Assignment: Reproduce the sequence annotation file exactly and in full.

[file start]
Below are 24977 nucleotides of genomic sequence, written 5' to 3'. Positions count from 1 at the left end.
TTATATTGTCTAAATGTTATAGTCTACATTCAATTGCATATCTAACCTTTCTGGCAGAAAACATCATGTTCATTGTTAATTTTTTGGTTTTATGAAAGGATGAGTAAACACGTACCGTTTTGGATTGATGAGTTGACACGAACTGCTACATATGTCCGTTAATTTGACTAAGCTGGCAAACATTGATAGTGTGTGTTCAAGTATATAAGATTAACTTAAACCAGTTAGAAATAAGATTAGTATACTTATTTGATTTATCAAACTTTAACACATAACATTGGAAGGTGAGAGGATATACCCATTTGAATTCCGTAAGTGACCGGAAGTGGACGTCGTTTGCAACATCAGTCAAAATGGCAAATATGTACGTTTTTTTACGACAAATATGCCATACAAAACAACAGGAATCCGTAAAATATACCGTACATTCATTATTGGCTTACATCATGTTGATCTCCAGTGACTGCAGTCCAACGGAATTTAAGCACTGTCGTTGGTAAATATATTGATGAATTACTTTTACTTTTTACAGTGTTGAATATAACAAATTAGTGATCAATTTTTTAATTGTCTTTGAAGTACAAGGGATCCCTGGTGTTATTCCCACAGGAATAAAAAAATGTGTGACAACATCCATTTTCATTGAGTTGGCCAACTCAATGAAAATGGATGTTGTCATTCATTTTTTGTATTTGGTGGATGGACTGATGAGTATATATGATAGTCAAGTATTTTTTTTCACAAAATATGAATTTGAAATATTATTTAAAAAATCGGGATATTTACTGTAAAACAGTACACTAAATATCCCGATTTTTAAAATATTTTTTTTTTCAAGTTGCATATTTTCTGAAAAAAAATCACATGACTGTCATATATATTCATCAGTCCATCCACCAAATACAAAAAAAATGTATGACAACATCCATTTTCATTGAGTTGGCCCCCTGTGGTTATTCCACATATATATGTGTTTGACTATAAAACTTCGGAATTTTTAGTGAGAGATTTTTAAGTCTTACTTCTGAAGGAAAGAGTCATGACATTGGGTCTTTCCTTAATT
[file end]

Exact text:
Below are 24977 nucleotides of genomic sequence, written 5' to 3'. Positions count from 1 at the left end.
TTATATTGTCTAAATGTTATAGTCTACATTCAATTGCATATCTAACCTTTCTGGCAGAAAACATCATGTTCATTGTTAATTTTTTGGTTTTATGAAAGGATGAGTAAACACGTACCGTTTTGGATTGATGAGTTGACACGAACTGCTACATATGTCCGTTAATTTGACTAAGCTGGCAAACATTGATAGTGTGTGTTCAAGTATATAAGATTAACTTAAACCAGTTAGAAATAAGATTAGTATACTTATTTGATTTATCAAACTTTAACACATAACATTGGAAGGTGAGAGGATATACCCATTTGAATTCCGTAAGTGACCGGAAGTGGACGTCGTTTGCAACATCAGTCAAAATGGCAAATATGTACGTTTTTTTACGACAAATATGCCATACAAAACAACAGGAATCCGTAAAATATACCGTACATTCATTATTGGCTTACATCATGTTGATCTCCAGTGACTGCAGTCCAACGGAATTTAAGCACTGTCGTTGGTAAATATATTGATGAATTACTTTTACTTTTTACAGTGTTGAATATAACAAATTAGTGATCAATTTTTTAATTGTCTTTGAAGTACAAGGGATCCCTGGTGTTATTCCCACAGGAATAAAAAAATGTGTGACAACATCCATTTTCATTGAGTTGGCCAACTCAATGAAAATGGATGTTGTCATTCATTTTTTGTATTTGGTGGATGGACTGATGAGTATATATGATAGTCAAGTATTTTTTTTCACAAAATATGAATTTGAAATATTATTTAAAAAATCGGGATATTTACTGTAAAACAGTACACTAAATATCCCGATTTTTAAAATATTTTTTTTTTCAAGTTGCATATTTTCTGAAAAAAAATCACATGACTGTCATATATATTCATCAGTCCATCCACCAAATACAAAAAAAATGTATGACAACATCCATTTTCATTGAGTTGGCCCCCTGTGGTTATTCCACATATATATGTGTTTGACTATAAAACTTCGGAATTTTTAGTGAGAGATTTTTAAGTCTTACTTCTGAAGGAAAGAGTCATGACATTGGGTCTTTCCTTAATT